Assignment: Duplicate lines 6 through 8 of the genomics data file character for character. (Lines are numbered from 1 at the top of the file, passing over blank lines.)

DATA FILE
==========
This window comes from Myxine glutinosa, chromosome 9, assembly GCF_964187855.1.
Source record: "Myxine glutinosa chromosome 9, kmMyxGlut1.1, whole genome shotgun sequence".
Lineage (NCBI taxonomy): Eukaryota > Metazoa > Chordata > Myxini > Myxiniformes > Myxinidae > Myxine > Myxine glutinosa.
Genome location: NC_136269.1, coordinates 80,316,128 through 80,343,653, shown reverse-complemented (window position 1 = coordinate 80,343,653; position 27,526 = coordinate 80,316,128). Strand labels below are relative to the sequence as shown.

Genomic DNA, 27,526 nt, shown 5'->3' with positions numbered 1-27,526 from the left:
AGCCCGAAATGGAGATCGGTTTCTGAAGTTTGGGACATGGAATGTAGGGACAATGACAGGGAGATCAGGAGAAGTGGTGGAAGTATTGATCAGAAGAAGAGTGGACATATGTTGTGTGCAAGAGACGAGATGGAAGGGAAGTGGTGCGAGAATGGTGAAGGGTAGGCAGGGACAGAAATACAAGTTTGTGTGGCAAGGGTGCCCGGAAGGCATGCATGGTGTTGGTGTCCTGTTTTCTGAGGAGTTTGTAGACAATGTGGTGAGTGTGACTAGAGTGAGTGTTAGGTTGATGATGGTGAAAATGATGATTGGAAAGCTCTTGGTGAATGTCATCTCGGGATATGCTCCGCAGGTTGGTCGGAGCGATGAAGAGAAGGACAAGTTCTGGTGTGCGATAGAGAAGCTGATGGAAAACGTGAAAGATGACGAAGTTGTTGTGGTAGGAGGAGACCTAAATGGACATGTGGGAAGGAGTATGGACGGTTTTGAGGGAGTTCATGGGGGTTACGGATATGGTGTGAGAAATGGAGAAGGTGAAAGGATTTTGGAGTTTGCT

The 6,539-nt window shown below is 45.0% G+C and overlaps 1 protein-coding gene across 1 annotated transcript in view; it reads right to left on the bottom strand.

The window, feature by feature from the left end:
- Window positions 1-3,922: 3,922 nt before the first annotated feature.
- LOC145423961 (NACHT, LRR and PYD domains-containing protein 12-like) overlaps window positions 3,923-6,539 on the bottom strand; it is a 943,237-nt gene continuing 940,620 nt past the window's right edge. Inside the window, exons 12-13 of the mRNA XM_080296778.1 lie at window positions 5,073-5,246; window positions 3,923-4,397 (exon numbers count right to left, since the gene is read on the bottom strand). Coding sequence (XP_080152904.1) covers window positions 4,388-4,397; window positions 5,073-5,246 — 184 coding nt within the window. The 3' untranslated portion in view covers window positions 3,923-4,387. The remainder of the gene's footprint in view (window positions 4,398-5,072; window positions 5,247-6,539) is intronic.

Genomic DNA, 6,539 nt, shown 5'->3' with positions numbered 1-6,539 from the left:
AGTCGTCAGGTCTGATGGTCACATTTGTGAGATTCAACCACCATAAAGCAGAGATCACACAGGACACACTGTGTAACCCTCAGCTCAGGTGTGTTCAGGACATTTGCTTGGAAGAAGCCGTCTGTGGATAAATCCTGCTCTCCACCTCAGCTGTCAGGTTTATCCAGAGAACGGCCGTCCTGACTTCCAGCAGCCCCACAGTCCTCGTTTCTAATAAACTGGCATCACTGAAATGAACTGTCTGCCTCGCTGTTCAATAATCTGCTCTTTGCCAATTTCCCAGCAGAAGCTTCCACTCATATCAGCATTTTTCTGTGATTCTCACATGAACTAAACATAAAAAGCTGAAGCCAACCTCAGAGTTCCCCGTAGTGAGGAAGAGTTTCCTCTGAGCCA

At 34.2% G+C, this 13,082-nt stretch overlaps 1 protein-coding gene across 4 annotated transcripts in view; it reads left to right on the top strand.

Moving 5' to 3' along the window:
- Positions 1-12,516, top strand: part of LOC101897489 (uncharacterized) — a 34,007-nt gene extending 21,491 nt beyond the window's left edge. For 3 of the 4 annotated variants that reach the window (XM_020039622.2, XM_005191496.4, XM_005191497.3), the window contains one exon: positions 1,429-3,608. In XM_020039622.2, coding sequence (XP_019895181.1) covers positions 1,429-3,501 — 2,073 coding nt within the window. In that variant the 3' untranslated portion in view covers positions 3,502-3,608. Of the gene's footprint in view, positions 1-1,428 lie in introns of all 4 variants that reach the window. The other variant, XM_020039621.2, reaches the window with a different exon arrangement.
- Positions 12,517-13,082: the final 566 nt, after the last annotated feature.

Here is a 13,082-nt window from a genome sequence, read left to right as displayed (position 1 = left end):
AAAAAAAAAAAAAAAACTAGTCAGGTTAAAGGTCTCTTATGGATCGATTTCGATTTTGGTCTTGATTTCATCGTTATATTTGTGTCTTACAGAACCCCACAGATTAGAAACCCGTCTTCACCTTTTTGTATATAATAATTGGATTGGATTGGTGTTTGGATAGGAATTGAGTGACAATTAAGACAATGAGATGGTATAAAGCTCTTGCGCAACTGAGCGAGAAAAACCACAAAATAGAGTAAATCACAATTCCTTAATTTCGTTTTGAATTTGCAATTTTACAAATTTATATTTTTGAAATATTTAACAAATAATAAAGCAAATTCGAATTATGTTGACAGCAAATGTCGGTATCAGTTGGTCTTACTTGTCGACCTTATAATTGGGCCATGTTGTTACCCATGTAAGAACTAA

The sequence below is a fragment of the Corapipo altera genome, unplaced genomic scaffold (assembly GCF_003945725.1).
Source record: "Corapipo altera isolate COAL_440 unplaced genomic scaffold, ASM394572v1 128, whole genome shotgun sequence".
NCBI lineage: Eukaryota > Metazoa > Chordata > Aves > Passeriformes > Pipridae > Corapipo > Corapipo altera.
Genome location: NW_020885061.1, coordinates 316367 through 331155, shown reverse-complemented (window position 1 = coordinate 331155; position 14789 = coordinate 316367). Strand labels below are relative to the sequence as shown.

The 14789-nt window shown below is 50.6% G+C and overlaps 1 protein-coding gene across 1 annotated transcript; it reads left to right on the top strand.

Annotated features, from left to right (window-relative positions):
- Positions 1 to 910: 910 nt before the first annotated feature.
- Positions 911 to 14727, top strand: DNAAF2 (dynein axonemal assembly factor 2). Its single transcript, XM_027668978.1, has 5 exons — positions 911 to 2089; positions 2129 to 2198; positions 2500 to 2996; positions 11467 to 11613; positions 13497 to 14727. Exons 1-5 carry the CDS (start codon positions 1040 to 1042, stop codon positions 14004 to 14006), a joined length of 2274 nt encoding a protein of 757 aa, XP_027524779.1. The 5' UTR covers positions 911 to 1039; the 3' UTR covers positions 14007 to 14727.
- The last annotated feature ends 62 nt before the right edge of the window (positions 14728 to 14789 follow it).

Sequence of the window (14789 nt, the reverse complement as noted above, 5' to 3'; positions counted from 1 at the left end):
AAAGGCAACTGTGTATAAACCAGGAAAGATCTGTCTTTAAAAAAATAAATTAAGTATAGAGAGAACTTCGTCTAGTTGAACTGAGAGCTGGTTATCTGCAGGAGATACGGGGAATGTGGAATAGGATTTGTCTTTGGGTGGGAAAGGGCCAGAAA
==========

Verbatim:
AGCCCGAAATGGAGATCGGTTTCTGAAGTTTGGGACATGGAATGTAGGGACAATGACAGGGAGATCAGGAGAAGTGGTGGAAGTATTGATCAGAAGAAGAGTGGACATATGTTGTGTGCAAGAGACGAGATGGAAGGGAAGTGGTGCGAGAATGGTGAAGGGTAGGCAGGGACAGAAATACAAGTTTGTGTGGCAAGGGTGCCCGGAAGGCATGCATGGTGTTGGTGTCCTGTTTTCTGAGGAGTTTGTAGACAATGTGGTGAGTGTGACTAGAGTGAGTGTTAGGTTGATGATGGTGAAAATGATGATTGGAAAGCTCTTGGTGAATGTCATCTCGGGATATGCTCCGCAGGTTGGTCGGAGCGATGAAGAGAAGGACAAGTTCTGGTGTGCGATAGAGAAGCTGATGGAAAACGTGAAAGATGACGAAGTTGTTGTGGTAGGAGGAGACCTAAATGGACATGTGGGAAGGAGTATGGACGGTTTTGAGGGAGTTCATGGGGGTTACGGATATGGTGTGAGAAATGGAGAAGGTGAAAGGATTTTGGAGTTTGCT

The 6,539-nt window shown below is 45.0% G+C and overlaps 1 protein-coding gene across 1 annotated transcript in view; it reads right to left on the bottom strand.

The window, feature by feature from the left end: